Henry Gardiner's was a life marked by quiet generosity
Waterford - Henry Gardiner III, whose ancestors were Puritans who settled in Waterford before the United States was even a country, was a taciturn Yankee who quietly helped his community throughout his entire life, donating time, money and land.
Gardiner, who died Wednesday at age 89, was out of the public eye for many years, but those who knew him when he was active said he worked behind the scenes and didn't like to draw attention to himself.
"He was a very quiet philanthropist,'' said George C. White, founder of the Eugene O'Neill Theater Center in Waterford. "He was a remarkable guy. A major player here, but it was always under the radar."
Gardiner was one of the original founders of the O'Neill, White said, co-signing a $350,000 note in 1965 to start the center.
"He loved the theater but he never wanted to be in the spotlight,'' White said. "He never wanted to take any credit, but he really did an enormous amount to start the O'Neill.''
Because he was quiet, even those who knew him and volunteered with him were unsure of all of his contributions to the town.
White said he believed Gardiner either donated the land or the money for Spera Field on Gardiner Woods Road, and may have given money to help build Waterford Library.
"It's so difficult with Henry to know what he did,'' White said.
Naomi Rachleff, who volunteered with Gardiner raising money for Lawrence + Memorial Hospital in the 1950s, '60s and '70s, agreed.
"Henry was a fine gentleman,'' she said. "He was very generous with the hospital and gave money, but I can't say what. He wouldn't like it."
She said he had a great sense of humor and even performed onstage in a few skits for the Hi-Fever Follies, the hospital's annual fundraiser.
Gardiner, who joined the Waterford library board in 1959 and was an honorary trustee, was instrumental in raising the library's endowment and designing and building the library on Rope Ferry Road, according to Clifford Grandjean, the board's current president.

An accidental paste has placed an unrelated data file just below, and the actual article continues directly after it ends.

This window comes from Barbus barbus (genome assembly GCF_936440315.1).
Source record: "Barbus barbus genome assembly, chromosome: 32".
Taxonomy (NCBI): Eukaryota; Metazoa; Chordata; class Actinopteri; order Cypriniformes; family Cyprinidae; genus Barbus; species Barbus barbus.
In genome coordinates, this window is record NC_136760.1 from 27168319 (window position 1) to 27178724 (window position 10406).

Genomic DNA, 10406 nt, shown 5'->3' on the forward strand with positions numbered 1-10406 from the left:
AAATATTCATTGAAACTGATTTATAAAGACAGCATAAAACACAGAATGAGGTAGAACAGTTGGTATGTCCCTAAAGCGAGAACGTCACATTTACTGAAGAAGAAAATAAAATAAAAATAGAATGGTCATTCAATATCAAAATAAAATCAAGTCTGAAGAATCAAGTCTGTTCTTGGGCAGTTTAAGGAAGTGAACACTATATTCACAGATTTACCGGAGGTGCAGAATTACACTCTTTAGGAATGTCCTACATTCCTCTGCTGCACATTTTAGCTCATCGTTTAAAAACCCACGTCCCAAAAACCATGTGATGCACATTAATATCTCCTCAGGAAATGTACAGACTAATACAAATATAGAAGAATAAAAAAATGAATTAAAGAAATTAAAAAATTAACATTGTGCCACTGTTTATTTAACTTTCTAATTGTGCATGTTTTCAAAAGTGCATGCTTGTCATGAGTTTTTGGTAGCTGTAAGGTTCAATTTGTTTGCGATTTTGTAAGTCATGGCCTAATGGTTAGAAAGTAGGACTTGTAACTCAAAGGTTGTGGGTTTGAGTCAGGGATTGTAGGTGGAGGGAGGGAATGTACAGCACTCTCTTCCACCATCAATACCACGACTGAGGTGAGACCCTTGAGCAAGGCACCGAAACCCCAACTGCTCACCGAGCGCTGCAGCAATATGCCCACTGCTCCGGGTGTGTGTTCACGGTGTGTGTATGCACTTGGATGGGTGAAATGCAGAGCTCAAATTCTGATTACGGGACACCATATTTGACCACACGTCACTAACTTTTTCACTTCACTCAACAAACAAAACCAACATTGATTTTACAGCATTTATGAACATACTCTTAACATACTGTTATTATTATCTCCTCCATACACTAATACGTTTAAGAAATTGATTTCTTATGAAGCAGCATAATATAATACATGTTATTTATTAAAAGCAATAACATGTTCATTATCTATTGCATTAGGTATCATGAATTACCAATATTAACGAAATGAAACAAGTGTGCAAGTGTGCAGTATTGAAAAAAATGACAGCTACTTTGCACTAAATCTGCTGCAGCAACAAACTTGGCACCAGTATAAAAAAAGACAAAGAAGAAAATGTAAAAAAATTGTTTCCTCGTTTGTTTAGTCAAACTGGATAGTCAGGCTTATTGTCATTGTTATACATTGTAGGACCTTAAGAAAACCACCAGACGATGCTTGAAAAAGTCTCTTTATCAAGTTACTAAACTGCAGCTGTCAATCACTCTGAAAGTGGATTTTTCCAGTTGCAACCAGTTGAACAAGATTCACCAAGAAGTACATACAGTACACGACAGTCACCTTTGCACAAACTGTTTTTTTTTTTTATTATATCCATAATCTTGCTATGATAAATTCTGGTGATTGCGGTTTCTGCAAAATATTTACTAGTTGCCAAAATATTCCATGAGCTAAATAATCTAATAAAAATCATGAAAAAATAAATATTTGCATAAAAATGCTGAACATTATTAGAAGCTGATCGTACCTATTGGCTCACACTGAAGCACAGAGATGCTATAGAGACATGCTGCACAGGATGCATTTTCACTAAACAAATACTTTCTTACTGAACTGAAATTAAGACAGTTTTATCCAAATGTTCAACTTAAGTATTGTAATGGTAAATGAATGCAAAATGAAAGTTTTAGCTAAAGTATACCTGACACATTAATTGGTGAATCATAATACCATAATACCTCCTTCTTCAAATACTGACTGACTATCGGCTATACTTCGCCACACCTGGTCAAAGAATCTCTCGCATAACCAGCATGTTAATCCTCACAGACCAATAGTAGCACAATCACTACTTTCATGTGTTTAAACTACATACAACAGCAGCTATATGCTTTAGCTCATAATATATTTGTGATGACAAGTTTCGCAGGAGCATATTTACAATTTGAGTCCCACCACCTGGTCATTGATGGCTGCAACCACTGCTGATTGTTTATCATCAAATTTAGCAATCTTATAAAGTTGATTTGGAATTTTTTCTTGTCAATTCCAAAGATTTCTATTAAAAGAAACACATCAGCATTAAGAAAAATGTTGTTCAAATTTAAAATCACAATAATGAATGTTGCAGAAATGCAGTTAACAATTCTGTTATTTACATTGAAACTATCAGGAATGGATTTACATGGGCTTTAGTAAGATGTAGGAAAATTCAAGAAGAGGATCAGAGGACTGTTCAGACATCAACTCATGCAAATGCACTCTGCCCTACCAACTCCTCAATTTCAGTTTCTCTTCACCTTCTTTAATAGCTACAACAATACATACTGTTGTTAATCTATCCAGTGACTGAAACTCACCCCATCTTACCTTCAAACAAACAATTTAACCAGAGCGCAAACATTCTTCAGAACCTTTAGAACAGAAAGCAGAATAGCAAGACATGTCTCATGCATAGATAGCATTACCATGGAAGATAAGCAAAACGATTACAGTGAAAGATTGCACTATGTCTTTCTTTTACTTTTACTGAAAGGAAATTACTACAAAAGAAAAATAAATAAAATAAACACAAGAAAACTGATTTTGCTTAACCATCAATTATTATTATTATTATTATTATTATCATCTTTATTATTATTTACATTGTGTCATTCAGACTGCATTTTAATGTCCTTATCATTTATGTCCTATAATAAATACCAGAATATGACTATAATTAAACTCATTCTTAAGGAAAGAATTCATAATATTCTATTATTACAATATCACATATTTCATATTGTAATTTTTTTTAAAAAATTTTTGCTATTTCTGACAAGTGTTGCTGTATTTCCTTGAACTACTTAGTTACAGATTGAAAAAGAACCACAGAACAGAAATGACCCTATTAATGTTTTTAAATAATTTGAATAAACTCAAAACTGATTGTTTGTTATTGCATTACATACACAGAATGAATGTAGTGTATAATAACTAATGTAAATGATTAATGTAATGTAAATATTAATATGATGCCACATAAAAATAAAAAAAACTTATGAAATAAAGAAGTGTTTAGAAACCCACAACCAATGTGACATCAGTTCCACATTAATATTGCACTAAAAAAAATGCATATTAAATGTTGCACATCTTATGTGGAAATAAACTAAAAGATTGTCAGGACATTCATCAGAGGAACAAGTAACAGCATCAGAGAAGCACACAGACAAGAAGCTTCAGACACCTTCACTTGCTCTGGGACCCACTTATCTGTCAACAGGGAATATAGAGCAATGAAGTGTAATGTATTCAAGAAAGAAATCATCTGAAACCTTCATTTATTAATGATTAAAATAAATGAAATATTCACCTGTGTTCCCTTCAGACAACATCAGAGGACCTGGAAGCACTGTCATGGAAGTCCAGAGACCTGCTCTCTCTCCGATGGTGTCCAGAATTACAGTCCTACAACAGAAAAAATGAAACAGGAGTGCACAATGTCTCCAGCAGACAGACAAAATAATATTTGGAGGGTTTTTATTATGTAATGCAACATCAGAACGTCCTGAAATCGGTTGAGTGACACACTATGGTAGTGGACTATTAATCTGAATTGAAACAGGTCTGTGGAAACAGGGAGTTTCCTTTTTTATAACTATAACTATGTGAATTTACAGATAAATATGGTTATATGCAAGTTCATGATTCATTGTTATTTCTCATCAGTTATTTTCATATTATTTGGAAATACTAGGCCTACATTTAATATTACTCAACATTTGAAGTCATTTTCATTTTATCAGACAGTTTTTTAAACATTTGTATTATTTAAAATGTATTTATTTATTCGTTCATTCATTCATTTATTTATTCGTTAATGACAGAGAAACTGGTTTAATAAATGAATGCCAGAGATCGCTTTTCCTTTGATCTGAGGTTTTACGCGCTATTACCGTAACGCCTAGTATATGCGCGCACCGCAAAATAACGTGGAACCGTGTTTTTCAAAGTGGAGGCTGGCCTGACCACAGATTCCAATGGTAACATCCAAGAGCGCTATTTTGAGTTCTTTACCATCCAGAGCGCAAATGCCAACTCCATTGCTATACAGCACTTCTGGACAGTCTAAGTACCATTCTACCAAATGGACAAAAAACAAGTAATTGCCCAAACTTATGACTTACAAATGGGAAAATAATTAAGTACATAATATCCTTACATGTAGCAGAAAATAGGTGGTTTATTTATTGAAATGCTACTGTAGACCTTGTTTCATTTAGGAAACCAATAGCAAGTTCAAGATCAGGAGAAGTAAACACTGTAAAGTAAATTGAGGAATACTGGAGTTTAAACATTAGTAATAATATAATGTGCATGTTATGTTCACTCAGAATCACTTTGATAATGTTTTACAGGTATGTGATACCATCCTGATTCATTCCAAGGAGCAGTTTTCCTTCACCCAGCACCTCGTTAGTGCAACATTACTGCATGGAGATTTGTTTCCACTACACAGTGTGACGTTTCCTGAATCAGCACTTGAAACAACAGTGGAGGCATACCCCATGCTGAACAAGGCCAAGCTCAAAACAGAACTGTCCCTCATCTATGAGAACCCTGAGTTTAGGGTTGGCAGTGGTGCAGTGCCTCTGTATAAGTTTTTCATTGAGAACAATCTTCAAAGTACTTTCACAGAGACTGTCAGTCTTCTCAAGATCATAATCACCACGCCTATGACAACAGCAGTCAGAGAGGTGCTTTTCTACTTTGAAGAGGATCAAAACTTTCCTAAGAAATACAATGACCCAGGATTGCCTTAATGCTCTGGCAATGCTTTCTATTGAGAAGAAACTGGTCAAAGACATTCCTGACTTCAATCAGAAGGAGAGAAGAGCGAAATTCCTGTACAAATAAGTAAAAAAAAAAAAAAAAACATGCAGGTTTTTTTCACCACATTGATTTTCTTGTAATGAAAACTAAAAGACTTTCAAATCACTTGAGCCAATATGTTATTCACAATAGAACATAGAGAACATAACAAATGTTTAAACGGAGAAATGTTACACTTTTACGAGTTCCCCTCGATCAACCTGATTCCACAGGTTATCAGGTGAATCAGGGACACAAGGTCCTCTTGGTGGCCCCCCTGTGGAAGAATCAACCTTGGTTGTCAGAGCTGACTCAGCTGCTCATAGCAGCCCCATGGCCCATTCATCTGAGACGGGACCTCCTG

"I remember fondly many things about him," Grandjean said. "He was always a great source of information and wisdom."
Grandjean said his friend was "a wonderful and polite human being'' with a wry sense of humor, who didn't like to flaunt what he had.
"He would drive around in a very old, beat-up car, probably the oldest car in Waterford,'' Grandjean said. "He had no pretensions about him."
The Gardiner family settled in Waterford in 1763 and became one of its biggest landowners, operating the Millstone Granite Quarry for years. In 1951, Gardiner sold 114 acres of waterfront property for $446,000 to the Millstone Point Co., where today the Millstone Nuclear Power Station is located.
The family still owns land around Millstone, as well as the Barrett Farm near Cross Road and Interstate 95.
Gardiner spent his childhood in Waterford and Montclair, N.J., graduating from Yale University in 1944. During World War II, he was a Navy lieutenant acting as a Japanese language officer assigned to Adm. Chester Nimitz's staff in Pearl Harbor.
He was a pilot and had a landing strip at his home on Millstone Road. He also was interested in radio and electronics.
Edgar Russ, a friend for more than 60 years, said Gardiner did many good things for Waterford, including revitalizing some buildings in Jordan Village.
He also served on the YMCA in New London and was a charter member of the former New London Country Club, the Thames Club in New London and the Niantic Bay Yacht Club.
"All in all, he was a good citizen,'' Russ said. "But he was a very private person."
His wife, Marcia, said her husband was modest and would have downplayed any talk of his generosity.
"He would never have been pretentious enough to think that he would leave a legacy,'' she said.
His burial and interment will be private. According to his family, a memorial gathering is planned for a future date.
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